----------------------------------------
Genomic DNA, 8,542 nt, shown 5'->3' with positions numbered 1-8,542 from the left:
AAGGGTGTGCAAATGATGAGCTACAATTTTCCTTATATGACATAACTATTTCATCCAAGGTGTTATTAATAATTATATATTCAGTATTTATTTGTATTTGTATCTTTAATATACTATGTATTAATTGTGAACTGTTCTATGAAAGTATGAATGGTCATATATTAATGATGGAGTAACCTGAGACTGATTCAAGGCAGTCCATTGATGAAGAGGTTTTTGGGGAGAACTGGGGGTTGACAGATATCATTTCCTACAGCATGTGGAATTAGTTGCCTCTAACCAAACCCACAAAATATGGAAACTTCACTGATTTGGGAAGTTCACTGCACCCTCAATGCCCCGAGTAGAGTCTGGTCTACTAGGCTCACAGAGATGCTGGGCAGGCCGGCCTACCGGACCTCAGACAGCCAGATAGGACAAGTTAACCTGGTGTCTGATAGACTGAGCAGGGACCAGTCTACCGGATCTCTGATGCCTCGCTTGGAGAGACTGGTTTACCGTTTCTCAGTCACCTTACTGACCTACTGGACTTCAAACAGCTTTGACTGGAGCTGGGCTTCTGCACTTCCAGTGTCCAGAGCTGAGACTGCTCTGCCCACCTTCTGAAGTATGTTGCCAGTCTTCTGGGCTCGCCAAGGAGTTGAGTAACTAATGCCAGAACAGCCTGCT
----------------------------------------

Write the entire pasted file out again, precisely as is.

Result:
Genomic DNA, 8,542 nt, shown 5'->3' with positions numbered 1-8,542 from the left:
AAGGGTGTGCAAATGATGAGCTACAATTTTCCTTATATGACATAACTATTTCATCCAAGGTGTTATTAATAATTATATATTCAGTATTTATTTGTATTTGTATCTTTAATATACTATGTATTAATTGTGAACTGTTCTATGAAAGTATGAATGGTCATATATTAATGATGGAGTAACCTGAGACTGATTCAAGGCAGTCCATTGATGAAGAGGTTTTTGGGGAGAACTGGGGGTTGACAGATATCATTTCCTACAGCATGTGGAATTAGTTGCCTCTAACCAAACCCACAAAATATGGAAACTTCACTGATTTGGGAAGTTCACTGCACCCTCAATGCCCCGAGTAGAGTCTGGTCTACTAGGCTCACAGAGATGCTGGGCAGGCCGGCCTACCGGACCTCAGACAGCCAGATAGGACAAGTTAACCTGGTGTCTGATAGACTGAGCAGGGACCAGTCTACCGGATCTCTGATGCCTCGCTTGGAGAGACTGGTTTACCGTTTCTCAGTCACCTTACTGACCTACTGGACTTCAAACAGCTTTGACTGGAGCTGGGCTTCTGCACTTCCAGTGTCCAGAGCTGAGACTGCTCTGCCCACCTTCTGAAGTATGTTGCCAGTCTTCTGGGCTCGCCAAGGAGTTGAGTAACTAATGCCAGAACAGCCTGCT